\end{basedescript}
 
\end{document}
 
\end{document}
 
</texcode>
 
</texcode>
  
=== ConTeXt ===
+
 
 +
== ConTeXt ==
  
 
Using an explicit dimension as argument for the 'width' parameter
 
Using an explicit dimension as argument for the 'width' parameter
sets the label to 6em:
+
sets the label to 5em:
 +
 
 +
<texcode>
 +
\definedescription[notation][
 +
  headstyle=bold,style=normal,align=left,location=hanging,
 +
  width=5em]
 +
</texcode>
  
 
<context>
 
<context>
 
\definedescription[notation][
 
\definedescription[notation][
 
   headstyle=bold,style=normal,align=left,location=hanging,
 
   headstyle=bold,style=normal,align=left,location=hanging,
   width=6em]
+
   width=5em]
  
 
\starttext
 
\starttext
\notation{Label}
+
\notation{Short} This is a shorter item label, and some text that talks about it.
  bla bla bla bla bla bla bla bla bla bla bla bla bla bla bla
+
The text is wrapped into a paragraph, with successive lines indented.
  bla bla bla bla bla bla bla bla bla bla bla bla bla bla bla
 
  bla bla bla bla
 
  
\notation{Very long label}
+
\notation{Rather longer label} This is a longer item label.  As you can see, the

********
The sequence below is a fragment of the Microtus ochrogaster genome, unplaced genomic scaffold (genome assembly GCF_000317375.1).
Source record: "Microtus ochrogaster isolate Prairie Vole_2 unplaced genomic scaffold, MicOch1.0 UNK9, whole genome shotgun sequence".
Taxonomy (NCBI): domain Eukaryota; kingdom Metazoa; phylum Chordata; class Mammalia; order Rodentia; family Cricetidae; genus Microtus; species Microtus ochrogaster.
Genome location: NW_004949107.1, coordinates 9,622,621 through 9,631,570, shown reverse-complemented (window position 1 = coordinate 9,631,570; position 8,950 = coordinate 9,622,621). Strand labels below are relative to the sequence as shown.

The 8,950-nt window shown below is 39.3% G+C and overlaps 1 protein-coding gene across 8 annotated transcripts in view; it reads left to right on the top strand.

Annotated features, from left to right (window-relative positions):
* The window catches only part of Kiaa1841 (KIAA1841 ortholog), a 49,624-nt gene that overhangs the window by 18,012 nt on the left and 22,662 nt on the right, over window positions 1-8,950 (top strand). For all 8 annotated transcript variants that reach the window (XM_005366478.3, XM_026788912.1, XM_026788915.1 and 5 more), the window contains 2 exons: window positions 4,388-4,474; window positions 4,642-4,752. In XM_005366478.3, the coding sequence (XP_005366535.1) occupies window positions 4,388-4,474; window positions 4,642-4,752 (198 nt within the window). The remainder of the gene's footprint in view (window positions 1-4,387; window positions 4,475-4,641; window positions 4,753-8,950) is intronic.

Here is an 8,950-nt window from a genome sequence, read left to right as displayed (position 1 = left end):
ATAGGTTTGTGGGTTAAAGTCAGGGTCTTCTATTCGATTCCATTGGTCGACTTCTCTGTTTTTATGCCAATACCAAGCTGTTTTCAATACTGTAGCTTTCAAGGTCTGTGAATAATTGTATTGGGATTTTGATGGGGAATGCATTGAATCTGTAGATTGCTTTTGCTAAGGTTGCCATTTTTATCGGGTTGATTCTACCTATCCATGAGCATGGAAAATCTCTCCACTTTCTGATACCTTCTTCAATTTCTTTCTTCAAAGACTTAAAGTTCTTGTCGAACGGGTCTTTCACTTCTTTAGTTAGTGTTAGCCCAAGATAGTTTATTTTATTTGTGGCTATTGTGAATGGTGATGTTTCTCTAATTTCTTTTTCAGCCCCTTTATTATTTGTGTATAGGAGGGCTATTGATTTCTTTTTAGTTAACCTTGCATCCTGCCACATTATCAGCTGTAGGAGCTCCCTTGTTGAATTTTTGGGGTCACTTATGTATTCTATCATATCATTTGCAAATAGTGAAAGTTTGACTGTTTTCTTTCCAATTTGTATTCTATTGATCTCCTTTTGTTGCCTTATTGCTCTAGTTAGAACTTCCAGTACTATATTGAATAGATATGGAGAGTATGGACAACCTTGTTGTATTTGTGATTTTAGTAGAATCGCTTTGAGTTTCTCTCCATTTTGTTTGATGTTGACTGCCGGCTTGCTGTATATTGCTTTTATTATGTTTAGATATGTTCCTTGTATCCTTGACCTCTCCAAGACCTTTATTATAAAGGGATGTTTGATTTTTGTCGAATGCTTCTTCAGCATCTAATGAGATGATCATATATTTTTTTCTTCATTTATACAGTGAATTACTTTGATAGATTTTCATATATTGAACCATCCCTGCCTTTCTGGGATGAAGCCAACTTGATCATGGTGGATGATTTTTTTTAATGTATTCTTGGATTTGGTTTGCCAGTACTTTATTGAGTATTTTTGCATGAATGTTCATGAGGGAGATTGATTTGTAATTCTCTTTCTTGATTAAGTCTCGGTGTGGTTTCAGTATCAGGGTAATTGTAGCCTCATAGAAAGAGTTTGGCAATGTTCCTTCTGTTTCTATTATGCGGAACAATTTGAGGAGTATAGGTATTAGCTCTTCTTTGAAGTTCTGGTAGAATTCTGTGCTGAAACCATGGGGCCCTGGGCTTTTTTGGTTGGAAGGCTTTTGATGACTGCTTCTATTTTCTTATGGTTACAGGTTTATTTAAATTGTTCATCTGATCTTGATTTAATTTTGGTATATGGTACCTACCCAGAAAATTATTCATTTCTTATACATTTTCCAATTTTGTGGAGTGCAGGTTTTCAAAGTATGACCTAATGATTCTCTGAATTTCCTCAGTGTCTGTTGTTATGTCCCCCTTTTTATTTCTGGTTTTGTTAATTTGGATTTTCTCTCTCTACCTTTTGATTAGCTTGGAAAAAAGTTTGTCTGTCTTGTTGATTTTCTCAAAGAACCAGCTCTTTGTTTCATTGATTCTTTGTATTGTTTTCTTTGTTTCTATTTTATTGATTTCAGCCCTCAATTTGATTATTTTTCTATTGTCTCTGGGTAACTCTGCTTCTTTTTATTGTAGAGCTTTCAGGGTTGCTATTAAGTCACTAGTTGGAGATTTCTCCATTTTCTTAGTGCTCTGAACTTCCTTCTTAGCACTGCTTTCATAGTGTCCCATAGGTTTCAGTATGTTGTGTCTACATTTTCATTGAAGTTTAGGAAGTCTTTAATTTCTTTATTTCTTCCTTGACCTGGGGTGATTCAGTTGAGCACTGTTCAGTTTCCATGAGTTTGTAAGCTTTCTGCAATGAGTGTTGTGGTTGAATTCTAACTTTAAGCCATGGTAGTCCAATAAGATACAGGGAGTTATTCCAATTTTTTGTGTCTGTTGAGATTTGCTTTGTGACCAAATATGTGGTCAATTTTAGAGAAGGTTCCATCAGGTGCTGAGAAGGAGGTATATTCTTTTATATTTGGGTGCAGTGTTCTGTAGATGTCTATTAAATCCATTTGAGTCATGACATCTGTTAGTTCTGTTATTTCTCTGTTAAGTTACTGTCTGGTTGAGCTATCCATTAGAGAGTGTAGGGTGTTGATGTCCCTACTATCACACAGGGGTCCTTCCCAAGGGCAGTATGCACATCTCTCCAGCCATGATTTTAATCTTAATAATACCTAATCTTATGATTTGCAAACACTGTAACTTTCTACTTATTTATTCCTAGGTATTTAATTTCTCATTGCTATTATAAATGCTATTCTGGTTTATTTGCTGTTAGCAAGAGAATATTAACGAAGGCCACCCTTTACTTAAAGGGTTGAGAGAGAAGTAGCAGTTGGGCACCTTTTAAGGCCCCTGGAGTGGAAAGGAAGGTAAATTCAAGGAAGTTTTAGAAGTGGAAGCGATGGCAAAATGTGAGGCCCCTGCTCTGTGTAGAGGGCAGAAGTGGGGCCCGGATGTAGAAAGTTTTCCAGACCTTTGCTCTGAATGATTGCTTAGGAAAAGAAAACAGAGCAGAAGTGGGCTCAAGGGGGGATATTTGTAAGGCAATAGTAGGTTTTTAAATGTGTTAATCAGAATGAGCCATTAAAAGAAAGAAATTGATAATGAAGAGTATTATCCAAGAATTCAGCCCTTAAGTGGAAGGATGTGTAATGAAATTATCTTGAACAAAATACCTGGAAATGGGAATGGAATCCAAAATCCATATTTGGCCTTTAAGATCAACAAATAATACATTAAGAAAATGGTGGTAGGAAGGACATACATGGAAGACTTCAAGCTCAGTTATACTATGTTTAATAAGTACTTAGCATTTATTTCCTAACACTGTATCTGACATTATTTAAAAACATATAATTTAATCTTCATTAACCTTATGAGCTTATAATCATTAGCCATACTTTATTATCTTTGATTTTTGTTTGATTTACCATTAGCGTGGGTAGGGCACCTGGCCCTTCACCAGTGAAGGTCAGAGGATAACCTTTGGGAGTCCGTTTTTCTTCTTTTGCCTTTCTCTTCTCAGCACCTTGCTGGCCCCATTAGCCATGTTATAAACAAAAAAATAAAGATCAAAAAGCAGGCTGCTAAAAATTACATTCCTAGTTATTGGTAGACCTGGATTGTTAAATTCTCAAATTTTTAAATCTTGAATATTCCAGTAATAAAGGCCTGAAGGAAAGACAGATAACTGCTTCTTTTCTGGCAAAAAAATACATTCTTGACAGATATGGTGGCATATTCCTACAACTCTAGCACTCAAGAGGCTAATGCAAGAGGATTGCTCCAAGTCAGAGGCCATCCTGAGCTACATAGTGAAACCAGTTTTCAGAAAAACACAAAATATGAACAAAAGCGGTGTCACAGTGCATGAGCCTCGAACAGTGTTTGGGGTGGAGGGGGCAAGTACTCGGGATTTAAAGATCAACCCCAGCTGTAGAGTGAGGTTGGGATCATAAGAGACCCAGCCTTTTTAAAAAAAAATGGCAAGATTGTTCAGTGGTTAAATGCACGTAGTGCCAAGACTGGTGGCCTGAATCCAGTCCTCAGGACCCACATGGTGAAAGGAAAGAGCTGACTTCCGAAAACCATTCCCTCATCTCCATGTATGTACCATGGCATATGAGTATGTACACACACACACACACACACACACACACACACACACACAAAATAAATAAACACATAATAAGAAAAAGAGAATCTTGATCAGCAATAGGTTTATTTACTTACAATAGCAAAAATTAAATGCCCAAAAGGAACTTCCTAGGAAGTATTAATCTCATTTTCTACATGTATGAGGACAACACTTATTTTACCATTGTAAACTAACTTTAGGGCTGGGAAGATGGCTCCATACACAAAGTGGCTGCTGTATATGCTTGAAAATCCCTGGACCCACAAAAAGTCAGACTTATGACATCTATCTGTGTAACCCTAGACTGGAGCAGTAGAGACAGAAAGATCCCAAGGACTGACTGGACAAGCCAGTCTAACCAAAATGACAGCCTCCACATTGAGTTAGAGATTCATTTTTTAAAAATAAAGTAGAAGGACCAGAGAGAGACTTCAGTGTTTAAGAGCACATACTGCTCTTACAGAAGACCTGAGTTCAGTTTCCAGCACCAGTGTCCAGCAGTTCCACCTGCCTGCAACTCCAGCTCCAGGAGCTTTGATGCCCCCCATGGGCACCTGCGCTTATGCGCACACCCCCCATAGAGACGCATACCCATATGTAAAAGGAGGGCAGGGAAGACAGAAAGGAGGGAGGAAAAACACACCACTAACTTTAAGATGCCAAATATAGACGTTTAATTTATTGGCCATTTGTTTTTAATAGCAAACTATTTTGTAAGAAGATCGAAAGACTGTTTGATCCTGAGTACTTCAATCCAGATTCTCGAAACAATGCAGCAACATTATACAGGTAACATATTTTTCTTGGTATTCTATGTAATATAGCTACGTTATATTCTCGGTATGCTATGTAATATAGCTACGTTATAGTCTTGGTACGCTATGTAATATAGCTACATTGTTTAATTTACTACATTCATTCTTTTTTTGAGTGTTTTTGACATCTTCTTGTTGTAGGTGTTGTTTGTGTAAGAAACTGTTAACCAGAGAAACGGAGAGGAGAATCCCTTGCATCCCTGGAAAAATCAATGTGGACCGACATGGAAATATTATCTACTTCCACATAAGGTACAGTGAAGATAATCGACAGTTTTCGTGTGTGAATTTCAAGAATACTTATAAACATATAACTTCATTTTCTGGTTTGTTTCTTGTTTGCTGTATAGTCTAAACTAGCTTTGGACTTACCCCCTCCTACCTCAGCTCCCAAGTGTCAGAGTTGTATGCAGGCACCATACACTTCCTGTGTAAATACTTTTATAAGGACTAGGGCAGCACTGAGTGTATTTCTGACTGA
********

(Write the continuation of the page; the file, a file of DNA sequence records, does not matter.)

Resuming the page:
bla bla bla bla bla bla bla bla bla bla bla bla bla bla bla
+
text is not started a specified distance in -- unlike with other lists -- but
  bla bla bla bla bla bla bla bla bla bla bla bla bla bla bla
+
is spaced a fixed distance from the end of the label.
  bla bla bla bla
 
  
 
\stoptext
 
\stoptext
 
</context>
 
</context>

Revision as of 19:39, 4 September 2005

< From LaTeX to ConTeXt >

Basic Description Lists

LaTeX

LaTeX provides a description environment, which works just like an itemized or enumerated list except that the item labels are specified by an (optional) argument to the \item command, rather than being automatically generated. This is useful for making lists of definitions and other sorts of descriptions that are headed by a keyword.

\documentclass{article}
\begin{document}
\begin{description}
\item[Short] This is a shorter item label, and some text that talks about it.
The text is wrapped into a paragraph, with successive lines indented.
\item[Rather longer label] This is a longer item label.  As you can see, the
text is not started a specified distance in -- unlike with other lists -- but
is spaced a fixed distance from the end of the label.
\end{description}
\end{document}

ConTeXt

ConTeXt provides a similar mechanism. Unlike the LaTeX version, ConTeXt's description mechanism does not enclose the items in an environment, but instead formats them independently according to formats given in \setupdescription or \definedescription. The \definedescription latter command is used to define a named description class, which can later be called using its name. This example defines a latexdesc description, with parameters that roughly approximate the LaTeX defaults.